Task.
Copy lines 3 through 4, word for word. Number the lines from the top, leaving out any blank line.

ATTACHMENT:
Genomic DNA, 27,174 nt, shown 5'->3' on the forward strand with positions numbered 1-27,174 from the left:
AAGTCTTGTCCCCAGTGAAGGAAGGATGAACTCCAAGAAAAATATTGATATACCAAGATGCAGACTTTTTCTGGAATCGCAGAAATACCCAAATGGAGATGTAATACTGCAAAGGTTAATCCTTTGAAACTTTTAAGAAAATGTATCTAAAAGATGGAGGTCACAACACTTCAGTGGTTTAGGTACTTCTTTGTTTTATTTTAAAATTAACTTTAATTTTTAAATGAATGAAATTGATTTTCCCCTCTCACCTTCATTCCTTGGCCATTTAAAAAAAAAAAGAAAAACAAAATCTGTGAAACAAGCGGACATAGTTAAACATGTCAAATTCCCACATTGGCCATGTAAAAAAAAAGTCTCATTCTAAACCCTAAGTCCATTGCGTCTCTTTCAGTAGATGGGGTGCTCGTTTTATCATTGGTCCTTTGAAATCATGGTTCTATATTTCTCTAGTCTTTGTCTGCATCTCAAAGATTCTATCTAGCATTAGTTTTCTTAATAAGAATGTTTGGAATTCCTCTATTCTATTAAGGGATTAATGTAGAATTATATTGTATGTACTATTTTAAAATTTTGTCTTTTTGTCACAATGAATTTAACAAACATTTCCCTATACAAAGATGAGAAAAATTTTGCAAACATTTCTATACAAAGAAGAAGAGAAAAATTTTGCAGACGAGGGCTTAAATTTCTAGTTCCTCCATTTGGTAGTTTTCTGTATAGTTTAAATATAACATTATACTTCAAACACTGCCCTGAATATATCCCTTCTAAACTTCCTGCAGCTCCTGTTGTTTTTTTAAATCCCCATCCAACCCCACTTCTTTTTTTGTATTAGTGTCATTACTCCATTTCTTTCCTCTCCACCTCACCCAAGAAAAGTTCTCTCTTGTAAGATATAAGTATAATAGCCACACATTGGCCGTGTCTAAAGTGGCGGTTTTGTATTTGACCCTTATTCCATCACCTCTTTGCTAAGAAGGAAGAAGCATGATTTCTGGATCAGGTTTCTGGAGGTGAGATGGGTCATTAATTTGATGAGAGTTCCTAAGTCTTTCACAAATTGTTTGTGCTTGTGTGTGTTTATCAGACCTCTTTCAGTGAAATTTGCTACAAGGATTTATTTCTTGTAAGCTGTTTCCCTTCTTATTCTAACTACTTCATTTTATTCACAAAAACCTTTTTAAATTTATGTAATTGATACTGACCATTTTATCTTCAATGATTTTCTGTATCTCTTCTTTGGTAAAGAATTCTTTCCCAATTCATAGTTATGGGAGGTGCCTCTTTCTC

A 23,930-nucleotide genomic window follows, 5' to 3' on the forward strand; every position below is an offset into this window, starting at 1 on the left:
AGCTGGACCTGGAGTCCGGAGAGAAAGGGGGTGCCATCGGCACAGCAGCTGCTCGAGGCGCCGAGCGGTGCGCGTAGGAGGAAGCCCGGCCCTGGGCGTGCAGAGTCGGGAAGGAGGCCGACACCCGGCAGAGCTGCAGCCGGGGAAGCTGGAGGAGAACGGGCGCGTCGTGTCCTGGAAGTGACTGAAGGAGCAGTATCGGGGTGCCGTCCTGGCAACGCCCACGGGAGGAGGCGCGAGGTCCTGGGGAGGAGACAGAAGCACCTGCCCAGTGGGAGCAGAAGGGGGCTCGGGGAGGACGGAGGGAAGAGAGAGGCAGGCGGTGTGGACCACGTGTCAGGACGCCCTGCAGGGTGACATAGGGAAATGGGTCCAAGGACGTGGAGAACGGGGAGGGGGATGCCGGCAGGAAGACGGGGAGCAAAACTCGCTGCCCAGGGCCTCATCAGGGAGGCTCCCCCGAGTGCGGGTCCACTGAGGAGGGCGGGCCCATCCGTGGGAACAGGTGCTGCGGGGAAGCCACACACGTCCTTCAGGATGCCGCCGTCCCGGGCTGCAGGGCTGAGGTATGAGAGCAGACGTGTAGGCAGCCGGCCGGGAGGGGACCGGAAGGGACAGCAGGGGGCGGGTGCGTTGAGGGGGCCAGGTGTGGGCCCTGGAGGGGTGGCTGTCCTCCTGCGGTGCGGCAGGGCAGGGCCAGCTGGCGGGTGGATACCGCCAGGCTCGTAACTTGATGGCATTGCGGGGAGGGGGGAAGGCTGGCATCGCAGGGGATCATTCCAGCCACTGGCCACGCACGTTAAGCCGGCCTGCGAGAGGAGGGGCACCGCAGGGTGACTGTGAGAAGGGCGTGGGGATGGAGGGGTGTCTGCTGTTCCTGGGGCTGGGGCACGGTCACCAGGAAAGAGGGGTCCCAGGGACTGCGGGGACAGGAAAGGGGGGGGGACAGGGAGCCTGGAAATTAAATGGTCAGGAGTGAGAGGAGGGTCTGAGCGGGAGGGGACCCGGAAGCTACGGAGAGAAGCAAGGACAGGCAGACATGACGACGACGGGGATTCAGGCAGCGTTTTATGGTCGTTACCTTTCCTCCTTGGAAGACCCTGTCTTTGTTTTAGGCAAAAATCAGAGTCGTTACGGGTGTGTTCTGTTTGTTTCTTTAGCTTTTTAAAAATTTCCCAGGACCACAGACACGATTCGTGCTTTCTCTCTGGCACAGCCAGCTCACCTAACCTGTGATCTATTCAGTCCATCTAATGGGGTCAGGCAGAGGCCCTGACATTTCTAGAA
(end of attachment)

A 23,930-nucleotide genomic window follows, 5' to 3' on the forward strand; every position below is an offset into this window, starting at 1 on the left:
AGCTGGACCTGGAGTCCGGAGAGAAAGGGGGTGCCATCGGCACAGCAGCTGCTCGAGGCGCCGAGCGGTGCGCGTAGGAGGAAGCCCGGCCCTGGGCGTGCAGAGTCGGGAAGGAGGCCGACACCCGGCAGAGCTGCAGCCGGGGAAGCTGGAGGAGAACGGGCGCGTCGTGTCCTGGAAGTGACTGAAGGAGCAGTATCGGGGTGCCGTCCTGGCAACGCCCACGGGAGGAGGCGCGAGGTCCTGGGGAGGAGACAGAAGCACCTGCCCAGTGGGAGCAGAAGGGGGCTCGGGGAGGACGGAGGGAAGAGAGAGGCAGGCGGTGTGGACCACGTGTCAGGACGCCCTGCAGGGTGACATAGGGAAATGGGTCCAAGGACGTGGAGAACGGGGAGGGGGATGCCGGCAGGAAGACGGGGAGCAAAACTCGCTGCCCAGGGCCTCATCAGGGAGGCTCCCCCGAGTGCGGGTCCACTGAGGAGGGCGGGCCCATCCGTGGGAACAGGTGCTGCGGGGAAGCCACACACGTCCTTCAGGATGCCGCCGTCCCGGGCTGCAGGGCTGAGGTATGAGAGCAGACGTGTAGGCAGCCGGCCGGGAGGGGACCGGAAGGGACAGCAGGGGGCGGGTGCGTTGAGGGGGCCAGGTGTGGGCCCTGGAGGGGTGGCTGTCCTCCTGCGGTGCGGCAGGGCAGGGCCAGCTGGCGGGTGGATACCGCCAGGCTCGTAACTTGATGGCATTGCGGGGAGGGGGGAAGGCTGGCATCGCAGGGGATCATTCCAGCCACTGGCCACGCACGTTAAGCCGGCCTGCGAGAGGAGGGGCACCGCAGGGTGACTGTGAGAAGGGCGTGGGGATGGAGGGGTGTCTGCTGTTCCTGGGGCTGGGGCACGGTCACCAGGAAAGAGGGGTCCCAGGGACTGCGGGGACAGGAAAGGGGGGGGGACAGGGAGCCTGGAAATTAAATGGTCAGGAGTGAGAGGAGGGTCTGAGCGGGAGGGGACCCGGAAGCTACGGAGAGAAGCAAGGACAGGCAGACATGACGACGACGGGGATTCAGGCAGCGTTTTATGGTCGTTACCTTTCCTCCTTGGAAGACCCTGTCTTTGTTTTAGGCAAAAATCAGAGTCGTTACGGGTGTGTTCTGTTTGTTTCTTTAGCTTTTTAAAAATTTCCCAGGACCACAGACACGATTCGTGCTTTCTCTCTGGCACAGCCAGCTCACCTAACCTGTGATCTATTCAGTCCATCTAATGGGGTCAGGCAGAGGCCCTGACATTTCTAGAA